The same thing will happen fir 192.168.3.1 no matter which switch is primary for it.

The difference between having dist1 primary for both or splitting it, is that by having dist1 primary for both traffic between 192.168.2.0/24 and 192.168.3.0/24 will stay on a single device.  If you split it the traffic must flow between the devices.

What you have look at is how much traffic does each subnet have that NEVER leaves that subnet and how much traffic flows between the subnets.

If 99.999% of the traffic never leaves its own subnet, then by splitting up which switch is primary for that HSRP address you split the work load and you have less of a chance of overloading one switch while the other sits idle.

Now if 192.168.2.0/24 was used for desktops and 192.168.3.0/24 was used for servers, then a lot of the traffic would most likely be routing between the two, and you would want to have a single swtich be the HSRP primary so that the traffic would stay on the same device as much as possible.  That way you don't have a ton of traffic flowing between dist1 and dist2 when it does not need to.

--> "note: i have read about a specific vlan having an issue and that vlan automatically switches over to dest2 and so on, but if the actual dest1 hsrp active has an issue it can switch the complete link across to dest2 standby, making it become the temporary active until dest1 is fixed. - i did not want to move ahead to fast but yes i wish to know now!!"


Not sure what you mean here.  vlan's don't move.  If a connection between two switches have a problem and connectivity is lost the path that is taken may change assuming there is alternate path.  So if the uplink between dist1 and access1 has a problem and goes down, the connection between dist2 and access1 will become unblocked and traffic would flow between dist2 and access1.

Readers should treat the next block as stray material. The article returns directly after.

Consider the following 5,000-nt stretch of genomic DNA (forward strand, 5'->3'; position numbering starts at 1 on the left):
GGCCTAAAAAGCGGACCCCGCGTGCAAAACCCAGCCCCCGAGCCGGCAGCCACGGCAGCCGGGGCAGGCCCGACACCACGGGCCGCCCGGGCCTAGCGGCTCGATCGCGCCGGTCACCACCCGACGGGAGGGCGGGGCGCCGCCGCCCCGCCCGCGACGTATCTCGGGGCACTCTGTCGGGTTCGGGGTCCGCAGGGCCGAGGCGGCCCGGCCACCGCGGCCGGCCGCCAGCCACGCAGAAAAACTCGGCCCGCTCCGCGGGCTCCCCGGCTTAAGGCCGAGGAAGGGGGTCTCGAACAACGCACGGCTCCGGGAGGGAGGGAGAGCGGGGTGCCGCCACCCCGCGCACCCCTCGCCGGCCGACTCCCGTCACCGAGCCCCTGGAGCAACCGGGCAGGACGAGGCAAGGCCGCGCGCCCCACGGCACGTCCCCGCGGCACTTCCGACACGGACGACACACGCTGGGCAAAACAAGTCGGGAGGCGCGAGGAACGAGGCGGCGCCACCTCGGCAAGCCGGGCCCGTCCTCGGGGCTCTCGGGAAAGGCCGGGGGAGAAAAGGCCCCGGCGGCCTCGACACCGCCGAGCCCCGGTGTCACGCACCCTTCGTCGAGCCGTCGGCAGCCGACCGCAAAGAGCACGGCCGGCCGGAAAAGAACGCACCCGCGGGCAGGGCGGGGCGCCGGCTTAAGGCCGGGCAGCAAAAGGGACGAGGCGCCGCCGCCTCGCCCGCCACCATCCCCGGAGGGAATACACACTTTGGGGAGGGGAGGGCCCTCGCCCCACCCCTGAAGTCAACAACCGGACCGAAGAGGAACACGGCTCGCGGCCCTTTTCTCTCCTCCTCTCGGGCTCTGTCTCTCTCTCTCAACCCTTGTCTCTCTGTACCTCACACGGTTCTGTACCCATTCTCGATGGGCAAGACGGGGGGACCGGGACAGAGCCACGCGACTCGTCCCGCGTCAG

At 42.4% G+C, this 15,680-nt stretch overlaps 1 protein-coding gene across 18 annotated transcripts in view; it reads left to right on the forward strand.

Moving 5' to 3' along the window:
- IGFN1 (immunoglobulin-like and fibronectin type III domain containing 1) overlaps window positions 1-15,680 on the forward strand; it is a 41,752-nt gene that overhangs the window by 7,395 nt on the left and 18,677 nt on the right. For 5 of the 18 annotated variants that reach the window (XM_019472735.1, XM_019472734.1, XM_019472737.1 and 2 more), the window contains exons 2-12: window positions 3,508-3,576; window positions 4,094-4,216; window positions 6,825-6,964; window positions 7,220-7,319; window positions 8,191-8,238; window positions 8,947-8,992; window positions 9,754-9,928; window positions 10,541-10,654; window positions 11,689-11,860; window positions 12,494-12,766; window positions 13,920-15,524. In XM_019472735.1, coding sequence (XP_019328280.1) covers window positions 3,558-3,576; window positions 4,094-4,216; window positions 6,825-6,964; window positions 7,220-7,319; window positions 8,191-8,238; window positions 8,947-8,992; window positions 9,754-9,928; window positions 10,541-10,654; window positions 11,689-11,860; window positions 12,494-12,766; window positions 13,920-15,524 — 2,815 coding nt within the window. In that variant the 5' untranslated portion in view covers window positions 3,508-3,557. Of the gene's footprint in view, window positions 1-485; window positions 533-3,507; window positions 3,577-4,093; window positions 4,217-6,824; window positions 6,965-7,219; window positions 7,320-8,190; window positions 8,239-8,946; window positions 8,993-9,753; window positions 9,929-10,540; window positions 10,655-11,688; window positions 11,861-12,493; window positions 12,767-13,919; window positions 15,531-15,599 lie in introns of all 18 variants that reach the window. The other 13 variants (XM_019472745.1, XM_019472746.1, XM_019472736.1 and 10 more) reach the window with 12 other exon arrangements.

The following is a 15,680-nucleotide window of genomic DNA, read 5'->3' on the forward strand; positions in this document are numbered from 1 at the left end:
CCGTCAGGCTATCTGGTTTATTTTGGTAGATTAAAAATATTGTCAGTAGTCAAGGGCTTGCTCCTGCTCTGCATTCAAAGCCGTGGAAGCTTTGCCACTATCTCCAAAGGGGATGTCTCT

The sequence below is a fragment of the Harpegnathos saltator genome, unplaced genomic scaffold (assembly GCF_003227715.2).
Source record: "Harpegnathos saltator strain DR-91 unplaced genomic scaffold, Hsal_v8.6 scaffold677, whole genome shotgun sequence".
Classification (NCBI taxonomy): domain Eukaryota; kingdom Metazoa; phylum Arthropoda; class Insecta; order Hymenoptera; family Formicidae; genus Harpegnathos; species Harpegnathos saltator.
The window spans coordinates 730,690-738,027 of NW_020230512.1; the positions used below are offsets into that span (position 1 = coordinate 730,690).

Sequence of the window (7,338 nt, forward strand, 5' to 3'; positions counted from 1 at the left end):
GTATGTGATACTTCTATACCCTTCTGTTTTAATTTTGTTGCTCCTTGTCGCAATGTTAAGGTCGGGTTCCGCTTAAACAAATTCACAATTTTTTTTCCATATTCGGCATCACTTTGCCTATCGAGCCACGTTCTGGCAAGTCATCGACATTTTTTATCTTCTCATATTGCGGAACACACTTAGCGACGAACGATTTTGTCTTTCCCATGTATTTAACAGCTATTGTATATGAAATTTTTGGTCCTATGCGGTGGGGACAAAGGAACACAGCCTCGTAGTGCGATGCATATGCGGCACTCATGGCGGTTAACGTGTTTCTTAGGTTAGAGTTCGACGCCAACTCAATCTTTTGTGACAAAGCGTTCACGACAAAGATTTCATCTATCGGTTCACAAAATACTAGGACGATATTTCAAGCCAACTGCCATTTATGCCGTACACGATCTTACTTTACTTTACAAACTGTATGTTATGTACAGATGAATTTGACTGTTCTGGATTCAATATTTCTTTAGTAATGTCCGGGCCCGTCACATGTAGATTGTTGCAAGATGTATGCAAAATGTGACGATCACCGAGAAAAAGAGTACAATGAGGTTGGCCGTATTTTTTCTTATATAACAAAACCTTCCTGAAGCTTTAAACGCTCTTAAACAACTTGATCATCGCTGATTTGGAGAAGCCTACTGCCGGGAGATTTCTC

The only time hsrp would "move" is if the primary switch fails or somebody does a shut on that vlan interface.  So in the example where an uplink had a problem.  dist1 would still "own" the HSRP address, but traffic from access1 would flow through dist2.
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by:mikey250
ID: 39598448
yes i understand most of that but thanks for break down.

what about your comments below: ?

"if your dist switches support pvst, then you could make dist1 root and primary hsrp for vlan2 and make dist2 root and primary for hsrp.  assuming traffic is split evenly between the vlan's you would be splitting the work load between the two switches."
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by:Soulja
ID: 39598591
What giltr means is that if you set dist1 as the spanning tree root for vlan 2 for example and and dist2 as the spanning root for vlan3, the layer 2 path for vlan 2 will flow to dis1 and the path for vlan 3 will flow to dist2.

At the same time you can configure dist1 as the active hsrp for vlan2 and make dist2 the active hsrp for vlan3. Thus you will have vlan 2 traffic flow over one switch and vlan 3 traffic flow over the other dist switch.
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by:mikey250
ID: 39598643
hi soulja, i thought i was reading it wrong.  ok never heard of that!!

appreciated.
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Author Comment

by:mikey250
ID: 39598646
in fact after reading those last comments, i do understand.  as both vlans would be on separate subnets and as there are 2 separate switches then yes 2 root bridge & 2 active hrsp can be done.

but i presume if i create multiple vlans on dist1/layer 3/hsrp-active, which connects to access1 where all host machines will be located

but if i then add dist2/layer 3/hsrp-standby with (exact same multiple vlans), then if there was  an issue it would automatically switchover and continue as normal  ?

thinking on corporation level not small to medium company.
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by:mikey250
ID: 39611726
sound advice!!! appreciated!!